This four-page brief covers key developments in the automotive industry over the past 12 months, including an overview of South Africa’s automotive market, trade figures, production and the policies influencing the sector.
Real Economy Insight: Construction 2014 (PDF Report)
This five-page brief covers key developments in the construction industry over the past 12 months. It provides an overview of the sector and includes details of employment in the sector, infrastructure and municipal spending, as well as insight into companies’...
Real Economy Insight: Electricity 2014 (PDF Report)
This five-page brief covers key developments in the electricity industry over the past 12 months, including details of State-owned power utility Eskom’s generation activities, funding and tariffs, independent power producers and prospects for the sector.
Real Economy Insight: Road and Rail 2014 (PDF Report)
This six-page brief covers key developments in the road and rail industries over the past 12 months, including details of South Africa’s road and rail network and prospects for both sectors.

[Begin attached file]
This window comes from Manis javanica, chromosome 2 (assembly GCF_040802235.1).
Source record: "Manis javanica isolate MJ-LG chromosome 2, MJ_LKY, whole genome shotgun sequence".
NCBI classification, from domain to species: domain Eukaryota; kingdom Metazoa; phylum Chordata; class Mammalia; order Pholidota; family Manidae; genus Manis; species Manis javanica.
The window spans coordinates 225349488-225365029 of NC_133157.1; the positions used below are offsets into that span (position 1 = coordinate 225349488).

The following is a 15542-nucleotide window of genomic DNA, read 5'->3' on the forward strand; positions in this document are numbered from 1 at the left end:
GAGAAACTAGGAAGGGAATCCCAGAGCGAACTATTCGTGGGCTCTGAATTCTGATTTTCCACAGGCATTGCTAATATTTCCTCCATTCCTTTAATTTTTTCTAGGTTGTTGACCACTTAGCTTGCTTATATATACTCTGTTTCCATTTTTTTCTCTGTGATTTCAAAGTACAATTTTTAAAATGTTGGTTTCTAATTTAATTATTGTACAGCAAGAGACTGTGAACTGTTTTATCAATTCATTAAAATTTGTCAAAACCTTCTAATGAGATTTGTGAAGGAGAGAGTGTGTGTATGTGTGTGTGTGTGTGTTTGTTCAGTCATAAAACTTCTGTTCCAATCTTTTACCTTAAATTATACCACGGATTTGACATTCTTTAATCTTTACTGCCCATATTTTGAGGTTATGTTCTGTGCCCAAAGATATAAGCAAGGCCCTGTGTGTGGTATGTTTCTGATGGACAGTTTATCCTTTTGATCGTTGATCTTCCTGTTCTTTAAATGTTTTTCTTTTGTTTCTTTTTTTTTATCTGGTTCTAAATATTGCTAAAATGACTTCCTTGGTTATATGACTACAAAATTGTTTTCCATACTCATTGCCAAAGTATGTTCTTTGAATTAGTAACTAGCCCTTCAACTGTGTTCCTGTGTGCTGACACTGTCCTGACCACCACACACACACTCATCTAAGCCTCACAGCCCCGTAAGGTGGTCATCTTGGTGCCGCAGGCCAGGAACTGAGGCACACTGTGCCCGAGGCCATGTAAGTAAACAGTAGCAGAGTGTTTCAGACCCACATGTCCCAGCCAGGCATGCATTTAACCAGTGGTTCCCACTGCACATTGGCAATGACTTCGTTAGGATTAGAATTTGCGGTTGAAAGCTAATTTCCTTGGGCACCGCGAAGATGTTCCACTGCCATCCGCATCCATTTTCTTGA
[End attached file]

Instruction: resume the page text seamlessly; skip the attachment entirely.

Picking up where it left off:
This Week's Magazine
South African State-owned defence industrial group Denel has announced its fourth consecutive year of profits. The group's results for the financial year 2013/2014 were recently announced at its head office in Centurion, south of Pretoria. Revenues grew by 17%, net...
There is little opportunity for JSE-listed infrastructure company Group Five to grow shareholder value in the domestic market, says CEO Mike Upton. He says value can still be found in the private sector, in the renewable and industrial power sector, as well as in...
The National Association of Automobile Manufacturers of South Africa (Naamsa) has announced the event dates of the 2015 Johannesburg International Motor Show (JIMS). The event will take place from October 14 to October 25, 2015, at the Johannesburg Expo Centre, Nasrec.
UK engineering support services provider Babcock is set to deliver the largest order of global truck manufacturer DAF’s truck tractors in Southern Africa to bulk carrier road-based logistics company Ngululu Bulk Carriers (NBC), with 133 trucks to be delivered in...
Digital radio communications in the African local government space can open up the world, but have many challenges to overcome, notes integration and migration of legacy radio communications infrastructure with digital mobile radio company Emcom Wireless head of...